The ever-changing nature of memory, drawn through chalk art
These 45 statues make up one of the largest bronze installations in the world
OKLAHOMA CITY — The “Centennial Land Run Monument” in Oklahoma City is one of the largest bronze installations in the world — and it’s not finished yet.
Created by sculptor Paul Moore, the breathtaking monument commemorates the 1889 opening of unassigned lands in Oklahoma territory. At the sound of cannons at noon on April 22, 1889, the U.S. government opened up more than two million acres of what was considered Indian land, allowing any settler to claim it.
The monument is made up of dozens of individual pieces — horses, wagons, and people clamoring to claim land — that Moore plans on finishing in about two years. The goal is 45 bronze statues by 2020. By that point, the installation will have taken about 20 years to complete.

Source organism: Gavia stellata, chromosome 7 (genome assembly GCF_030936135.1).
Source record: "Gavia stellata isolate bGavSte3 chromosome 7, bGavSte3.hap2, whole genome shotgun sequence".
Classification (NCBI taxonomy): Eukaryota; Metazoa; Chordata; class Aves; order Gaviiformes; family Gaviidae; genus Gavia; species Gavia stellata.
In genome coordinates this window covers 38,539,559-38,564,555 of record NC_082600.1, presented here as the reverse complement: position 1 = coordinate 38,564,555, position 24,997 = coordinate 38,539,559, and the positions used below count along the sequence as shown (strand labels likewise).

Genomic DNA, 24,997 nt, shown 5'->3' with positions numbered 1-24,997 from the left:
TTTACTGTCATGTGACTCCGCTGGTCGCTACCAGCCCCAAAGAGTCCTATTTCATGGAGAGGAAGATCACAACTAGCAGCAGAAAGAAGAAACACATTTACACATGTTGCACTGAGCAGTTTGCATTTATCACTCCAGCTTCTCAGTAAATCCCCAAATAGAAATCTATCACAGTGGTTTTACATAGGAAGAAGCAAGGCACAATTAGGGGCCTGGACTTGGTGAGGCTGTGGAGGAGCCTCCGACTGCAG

Moore has art displayed at the Smithsonian Institute in Washington, D.C., and more awards than he can count, but “The Centennial Land Run Monument” is the capstone of his life’s work.
Moore’s sons were children when he molded the first bronze statue in 2000. Now they are grown men who have helped their father sculpt and install the later pieces of this mammoth collection. They’ve all had back surgery due to physical wear and tear on this decades-long project, but if you ask them about it, they say it’s worth it.
Moore, sitting in a room next to his studio, spoke with OETA on what it takes to be a “Monument Man.”
Video produced by Susan Cadot and Ryan Lorg. This report originally appeared on OETA’s “Gallery America.”
OETA’s Emmy Award-winning “Gallery America” series brings you the best in the arts from Oklahoma and around the nation.